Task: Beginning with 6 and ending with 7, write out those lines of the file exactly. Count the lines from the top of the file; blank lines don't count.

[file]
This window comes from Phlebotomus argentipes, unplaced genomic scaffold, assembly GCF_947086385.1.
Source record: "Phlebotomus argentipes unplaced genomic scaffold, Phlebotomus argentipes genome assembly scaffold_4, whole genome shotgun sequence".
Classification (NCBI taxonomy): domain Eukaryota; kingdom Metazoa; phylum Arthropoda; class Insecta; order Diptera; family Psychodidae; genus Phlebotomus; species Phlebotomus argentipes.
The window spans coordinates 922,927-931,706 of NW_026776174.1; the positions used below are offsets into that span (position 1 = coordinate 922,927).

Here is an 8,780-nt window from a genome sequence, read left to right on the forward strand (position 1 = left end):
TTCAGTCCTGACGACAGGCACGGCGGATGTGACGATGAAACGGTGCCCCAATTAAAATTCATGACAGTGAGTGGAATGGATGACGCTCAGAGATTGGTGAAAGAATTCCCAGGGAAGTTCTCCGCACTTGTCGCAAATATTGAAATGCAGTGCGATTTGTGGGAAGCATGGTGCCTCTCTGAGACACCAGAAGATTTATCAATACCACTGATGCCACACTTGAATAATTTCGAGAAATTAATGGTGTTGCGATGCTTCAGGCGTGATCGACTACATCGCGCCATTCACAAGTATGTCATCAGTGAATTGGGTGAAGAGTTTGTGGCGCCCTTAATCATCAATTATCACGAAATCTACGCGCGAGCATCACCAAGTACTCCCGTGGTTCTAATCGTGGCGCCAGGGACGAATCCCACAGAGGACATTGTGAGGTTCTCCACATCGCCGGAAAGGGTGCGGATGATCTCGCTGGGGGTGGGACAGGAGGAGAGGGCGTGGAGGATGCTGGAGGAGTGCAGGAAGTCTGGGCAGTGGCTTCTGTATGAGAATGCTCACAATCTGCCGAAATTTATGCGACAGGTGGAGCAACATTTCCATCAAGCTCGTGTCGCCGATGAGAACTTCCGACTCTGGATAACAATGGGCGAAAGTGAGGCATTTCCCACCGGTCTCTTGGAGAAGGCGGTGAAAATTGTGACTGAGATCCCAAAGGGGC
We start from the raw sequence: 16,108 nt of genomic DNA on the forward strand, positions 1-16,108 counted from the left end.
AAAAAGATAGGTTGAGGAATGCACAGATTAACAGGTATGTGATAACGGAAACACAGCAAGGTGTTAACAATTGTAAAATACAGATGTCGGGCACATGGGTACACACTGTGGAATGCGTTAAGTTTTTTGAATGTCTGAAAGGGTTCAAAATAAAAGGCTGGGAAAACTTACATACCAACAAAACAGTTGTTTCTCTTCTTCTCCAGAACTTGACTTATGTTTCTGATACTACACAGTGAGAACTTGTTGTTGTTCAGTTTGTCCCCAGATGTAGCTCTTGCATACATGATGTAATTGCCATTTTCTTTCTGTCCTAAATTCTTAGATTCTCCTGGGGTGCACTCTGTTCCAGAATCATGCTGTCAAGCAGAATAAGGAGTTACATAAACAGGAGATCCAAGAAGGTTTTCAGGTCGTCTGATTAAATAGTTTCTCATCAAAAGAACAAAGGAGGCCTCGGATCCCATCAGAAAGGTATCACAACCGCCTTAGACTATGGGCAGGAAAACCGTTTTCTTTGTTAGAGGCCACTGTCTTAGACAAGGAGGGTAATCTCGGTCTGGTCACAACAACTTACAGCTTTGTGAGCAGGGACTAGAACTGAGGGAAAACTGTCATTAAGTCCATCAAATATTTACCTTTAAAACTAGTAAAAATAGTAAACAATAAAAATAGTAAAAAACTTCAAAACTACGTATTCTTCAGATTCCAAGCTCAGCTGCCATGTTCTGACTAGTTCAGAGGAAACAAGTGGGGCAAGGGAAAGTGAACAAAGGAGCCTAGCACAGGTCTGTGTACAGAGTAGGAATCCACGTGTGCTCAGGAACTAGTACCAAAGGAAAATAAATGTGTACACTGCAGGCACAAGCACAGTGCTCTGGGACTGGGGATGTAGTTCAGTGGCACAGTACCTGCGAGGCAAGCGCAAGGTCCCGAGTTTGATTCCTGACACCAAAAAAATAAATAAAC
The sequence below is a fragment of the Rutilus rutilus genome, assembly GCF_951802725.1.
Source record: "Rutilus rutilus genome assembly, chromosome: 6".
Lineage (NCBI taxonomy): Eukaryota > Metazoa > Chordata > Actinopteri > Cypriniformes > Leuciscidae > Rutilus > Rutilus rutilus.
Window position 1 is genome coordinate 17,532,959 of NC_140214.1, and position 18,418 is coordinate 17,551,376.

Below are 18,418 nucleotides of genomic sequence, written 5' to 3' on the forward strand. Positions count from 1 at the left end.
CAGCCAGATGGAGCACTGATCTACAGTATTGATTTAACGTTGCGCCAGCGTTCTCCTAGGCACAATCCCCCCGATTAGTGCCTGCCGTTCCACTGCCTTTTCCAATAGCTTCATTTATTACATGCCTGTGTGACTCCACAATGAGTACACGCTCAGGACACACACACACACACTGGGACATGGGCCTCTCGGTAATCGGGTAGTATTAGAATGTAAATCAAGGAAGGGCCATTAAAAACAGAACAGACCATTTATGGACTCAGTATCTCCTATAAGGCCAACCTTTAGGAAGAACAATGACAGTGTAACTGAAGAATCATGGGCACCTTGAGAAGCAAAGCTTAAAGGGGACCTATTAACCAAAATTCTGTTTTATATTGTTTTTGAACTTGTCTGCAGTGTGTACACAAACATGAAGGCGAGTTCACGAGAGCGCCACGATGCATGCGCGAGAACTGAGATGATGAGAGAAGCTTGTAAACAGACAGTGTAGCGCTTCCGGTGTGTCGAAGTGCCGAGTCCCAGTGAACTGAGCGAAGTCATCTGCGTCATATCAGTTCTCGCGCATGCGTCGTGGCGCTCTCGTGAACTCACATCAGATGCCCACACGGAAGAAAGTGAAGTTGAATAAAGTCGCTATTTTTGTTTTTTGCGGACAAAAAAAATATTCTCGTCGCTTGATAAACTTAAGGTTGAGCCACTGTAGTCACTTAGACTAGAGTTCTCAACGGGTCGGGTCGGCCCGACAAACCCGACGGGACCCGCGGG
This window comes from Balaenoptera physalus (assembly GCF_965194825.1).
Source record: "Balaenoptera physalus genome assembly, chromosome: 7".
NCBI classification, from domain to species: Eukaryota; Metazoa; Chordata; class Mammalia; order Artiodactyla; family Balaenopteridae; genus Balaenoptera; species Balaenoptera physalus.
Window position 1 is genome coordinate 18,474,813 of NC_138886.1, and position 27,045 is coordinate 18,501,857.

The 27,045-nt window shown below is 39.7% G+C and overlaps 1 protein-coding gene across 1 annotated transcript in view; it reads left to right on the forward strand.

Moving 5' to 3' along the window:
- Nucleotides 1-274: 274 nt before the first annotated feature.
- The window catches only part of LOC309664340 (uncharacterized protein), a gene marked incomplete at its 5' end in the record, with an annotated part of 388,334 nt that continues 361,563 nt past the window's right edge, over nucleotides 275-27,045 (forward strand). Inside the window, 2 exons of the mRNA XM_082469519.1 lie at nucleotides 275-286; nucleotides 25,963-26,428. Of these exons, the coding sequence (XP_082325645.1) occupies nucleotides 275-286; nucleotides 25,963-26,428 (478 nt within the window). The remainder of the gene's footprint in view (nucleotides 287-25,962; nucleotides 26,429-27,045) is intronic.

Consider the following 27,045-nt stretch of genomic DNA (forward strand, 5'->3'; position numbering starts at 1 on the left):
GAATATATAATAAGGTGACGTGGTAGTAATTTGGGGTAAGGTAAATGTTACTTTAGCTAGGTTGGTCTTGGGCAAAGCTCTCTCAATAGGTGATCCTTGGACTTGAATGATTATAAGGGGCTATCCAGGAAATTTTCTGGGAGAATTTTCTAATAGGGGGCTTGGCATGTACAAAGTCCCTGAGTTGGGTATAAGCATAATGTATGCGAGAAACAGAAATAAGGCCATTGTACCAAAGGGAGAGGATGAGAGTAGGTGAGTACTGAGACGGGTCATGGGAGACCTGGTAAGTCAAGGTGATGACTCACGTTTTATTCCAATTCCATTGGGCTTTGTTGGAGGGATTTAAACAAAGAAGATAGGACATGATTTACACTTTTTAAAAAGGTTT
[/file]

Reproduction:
TTCAGTCCTGACGACAGGCACGGCGGATGTGACGATGAAACGGTGCCCCAATTAAAATTCATGACAGTGAGTGGAATGGATGACGCTCAGAGATTGGTGAAAGAATTCCCAGGGAAGTTCTCCGCACTTGTCGCAAATATTGAAATGCAGTGCGATTTGTGGGAAGCATGGTGCCTCTCTGAGACACCAGAAGATTTATCAATACCACTGATGCCACACTTGAATAATTTCGAGAAATTAATGGTGTTGCGATGCTTCAGGCGTGATCGACTACATCGCGCCATTCACAAGTATGTCATCAGTGAATTGGGTGAAGAGTTTGTGGCGCCCTTAATCATCAATTATCACGAAATCTACGCGCGAGCATCACCAAGTACTCCCGTGGTTCTAATCGTGGCGCCAGGGACGAATCCCACAGAGGACATTGTGAGGTTCTCCACATCGCCGGAAAGGGTGCGGATGATCTCGCTGGGGGTGGGACAGGAGGAGAGGGCGTGGAGGATGCTGGAGGAGTGCAGGAAGTCTGGGCAGTGGCTTCTGTATGAGAATGCTCACAATCTGCCGAAATTTATGCGACAGGTGGAGCAACATTTCCATCAAGCTCGTGTCGCCGATGAGAACTTCCGACTCTGGATAACAATGGGCGAAAGTGAGGCATTTCCCACCGGTCTCTTGGAGAAGGCGGTGAAAATTGTGACTGAGATCCCAAAGGGGC
We start from the raw sequence: 16,108 nt of genomic DNA on the forward strand, positions 1-16,108 counted from the left end.